Twitter Sees Signs of State-Sponsored AttackSeparately, Steganographic Cybercrime Scheme Employs Malicious Twitter Memes
Twitter says that an unspecified number of its users may have been targeted by state-sponsored hackers seeking to unmask their identity.
See Also: Role of Deception in the 'New Normal'
Attackers appear to have targeted a Twitter customer support API. A successful attack would have revealed the country code associated with a user's phone number, if they had registered one with Twitter, as well as whether Twitter had locked their account, the social networking giant says in a blog published on Monday.
"During our investigation, we noticed some unusual activity involving the affected customer support form API," it says. "Specifically, we observed a large number of inquiries coming from individual IP addresses located in China and Saudi Arabia. While we cannot confirm intent or attribution for certain, it is possible that some of these IP addresses may have ties to state-sponsored actors."
Twitter says it has shared its findings with law enforcement agencies. "Importantly, this issue did not expose full phone numbers or any other personal data," Twitter says in its security alert. "We have directly informed the people we identified as being affected. We are providing this broader notice as it is possible that other account holders we cannot identify were potentially impacted. No action is required by account holders and we have resolved the issue."
Twitter's stock price plunged 7 percent in Monday trading, apparently as a result of its security alert.
Potential Nation-State Actors
The use of an IP address in any reconnaissance or attack is no smoking gun as to the origin of those efforts. Attackers have long used false flags to try and foil attribution or cast the blame on others (see: Winter Olympics Gold Medal for False Flag Goes to ... ?).
The social networking giant said it blocked the attacks on Nov. 16 after first beginning to investigate them on Nov. 15. It has not said how long the attacks may have persisted. Twitter did not immediately respond to a request for clarification.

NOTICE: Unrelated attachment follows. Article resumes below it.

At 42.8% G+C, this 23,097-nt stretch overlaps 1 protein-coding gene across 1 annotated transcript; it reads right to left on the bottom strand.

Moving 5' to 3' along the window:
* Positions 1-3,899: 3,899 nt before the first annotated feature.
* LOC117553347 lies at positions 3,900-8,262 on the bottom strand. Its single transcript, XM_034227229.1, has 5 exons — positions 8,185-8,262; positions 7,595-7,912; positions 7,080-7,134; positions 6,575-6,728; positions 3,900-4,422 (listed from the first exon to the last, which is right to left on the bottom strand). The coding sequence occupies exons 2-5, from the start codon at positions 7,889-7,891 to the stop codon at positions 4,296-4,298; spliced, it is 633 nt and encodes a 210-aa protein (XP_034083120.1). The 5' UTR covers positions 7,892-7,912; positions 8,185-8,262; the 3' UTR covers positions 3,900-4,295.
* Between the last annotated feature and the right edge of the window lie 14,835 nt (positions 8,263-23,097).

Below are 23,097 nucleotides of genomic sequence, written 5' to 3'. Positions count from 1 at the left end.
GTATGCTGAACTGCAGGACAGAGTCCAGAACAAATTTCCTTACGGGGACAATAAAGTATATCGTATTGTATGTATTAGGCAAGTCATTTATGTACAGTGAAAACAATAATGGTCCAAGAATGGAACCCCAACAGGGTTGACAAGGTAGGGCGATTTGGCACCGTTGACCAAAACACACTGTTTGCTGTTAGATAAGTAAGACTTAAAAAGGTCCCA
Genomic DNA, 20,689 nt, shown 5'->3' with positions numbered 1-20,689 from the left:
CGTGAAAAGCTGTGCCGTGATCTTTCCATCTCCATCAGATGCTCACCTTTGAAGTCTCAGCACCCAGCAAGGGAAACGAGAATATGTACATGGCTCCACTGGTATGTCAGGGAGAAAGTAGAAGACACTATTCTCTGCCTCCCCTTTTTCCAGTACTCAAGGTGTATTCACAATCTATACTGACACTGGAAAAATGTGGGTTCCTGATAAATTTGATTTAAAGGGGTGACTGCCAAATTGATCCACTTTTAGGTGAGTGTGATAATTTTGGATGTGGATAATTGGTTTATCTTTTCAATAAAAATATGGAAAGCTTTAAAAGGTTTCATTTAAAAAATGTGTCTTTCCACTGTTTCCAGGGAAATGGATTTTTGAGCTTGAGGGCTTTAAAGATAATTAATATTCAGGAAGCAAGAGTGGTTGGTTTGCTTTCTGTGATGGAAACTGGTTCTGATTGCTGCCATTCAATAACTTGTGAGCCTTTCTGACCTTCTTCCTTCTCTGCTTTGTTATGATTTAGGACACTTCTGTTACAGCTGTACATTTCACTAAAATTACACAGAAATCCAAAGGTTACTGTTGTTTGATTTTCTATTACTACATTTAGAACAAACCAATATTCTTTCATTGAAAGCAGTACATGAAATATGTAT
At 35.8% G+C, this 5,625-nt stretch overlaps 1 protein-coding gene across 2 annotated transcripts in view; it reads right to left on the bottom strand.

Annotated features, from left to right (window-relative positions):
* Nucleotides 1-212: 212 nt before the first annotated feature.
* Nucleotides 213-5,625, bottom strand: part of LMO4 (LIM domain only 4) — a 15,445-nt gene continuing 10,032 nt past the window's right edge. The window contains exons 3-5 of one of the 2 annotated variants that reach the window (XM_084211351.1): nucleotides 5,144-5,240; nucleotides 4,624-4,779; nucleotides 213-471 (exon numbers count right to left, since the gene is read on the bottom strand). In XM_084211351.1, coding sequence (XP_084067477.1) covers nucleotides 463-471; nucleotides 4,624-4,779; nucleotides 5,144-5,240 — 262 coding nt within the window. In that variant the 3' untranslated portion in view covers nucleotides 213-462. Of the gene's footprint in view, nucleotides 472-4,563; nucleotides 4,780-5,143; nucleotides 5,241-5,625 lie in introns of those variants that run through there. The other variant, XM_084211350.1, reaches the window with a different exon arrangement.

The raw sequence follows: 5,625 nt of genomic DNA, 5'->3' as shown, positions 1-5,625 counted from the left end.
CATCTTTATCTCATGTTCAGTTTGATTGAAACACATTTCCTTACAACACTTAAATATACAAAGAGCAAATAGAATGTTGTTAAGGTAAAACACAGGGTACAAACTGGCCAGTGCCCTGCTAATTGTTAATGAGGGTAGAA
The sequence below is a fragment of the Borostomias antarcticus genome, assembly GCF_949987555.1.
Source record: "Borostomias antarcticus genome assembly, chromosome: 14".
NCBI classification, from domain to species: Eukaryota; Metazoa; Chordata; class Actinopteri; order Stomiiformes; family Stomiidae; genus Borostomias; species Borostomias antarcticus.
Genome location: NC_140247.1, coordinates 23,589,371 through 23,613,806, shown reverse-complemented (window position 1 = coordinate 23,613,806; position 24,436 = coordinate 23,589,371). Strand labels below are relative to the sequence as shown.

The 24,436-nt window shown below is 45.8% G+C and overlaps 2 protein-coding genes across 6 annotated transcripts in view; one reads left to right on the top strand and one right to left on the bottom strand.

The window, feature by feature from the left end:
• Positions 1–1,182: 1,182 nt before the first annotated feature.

Malware Responds to Twitter Memes
Separately, on Friday, information security firm Trend Micro warned that attackers have been disseminating image memes via Twitter that are being used to provide remote command-and-control services for malware-infected PCs. It says hardcoded URLs, spread via posts to the free text-sharing service Pastebin, are then being used to help exfiltrate stolen data.
"Steganography, or the method used to conceal a malicious payload inside an image to evade security solutions, has long been used by cybercriminals to spread malware and perform other malicious operations. We recently discovered malicious actors using this technique on memes," says Aliakbar Zahravi, a malware analyst at Trend Micro, in a blog post.
The authors of malware called Berbomthum have used a Twitter account, first created in 2017, to post two tweets that contain image memes, he says.
"The memes contain an embedded command that is parsed by the malware after it's downloaded from the malicious Twitter account onto the victim's machine, acting as a C&C service for the already placed malware," he says. "Hidden inside the memes mentioned above is the '/print' command, which enables the malware to take screenshots of the infected machine. The screenshots are sent to a C&C server whose address is obtained through a hard-coded URL on pastebin.com."
Trend Micro says that Twitter blocked the offending account on Dec. 13.
Twitter did not immediately respond to a request for comment on Trend Micro's report.
Zahravi says it's not yet known how PCs first become infected with Berbomthum. In general, however, security researchers say that most malware attacks, including ransomware, tend to be distributed via spam or phishing emails (see:Ransomware Keeps Ringing in Profits for Cybercrime Rings).
This isn't the first time that malware writers have employed steganography to remotely control infected systems. Lurk malware, for example, was previously modified to serve as a dropper and download image files with malware hidden inside (see: Russian Police Bust Alleged Bank Malware Gang).
Nor is this the first time that Twitter posts have been used to issue instructions to malware-infected PCs. In 2013, for example, Russian security firm Kaspersky Lab and Budapest-based CrySyS Lab warned that they'd discovered an online espionage campaign that utilized attack code called MiniDuke, which looked to specified Twitter accounts to retrieve C&C instructions.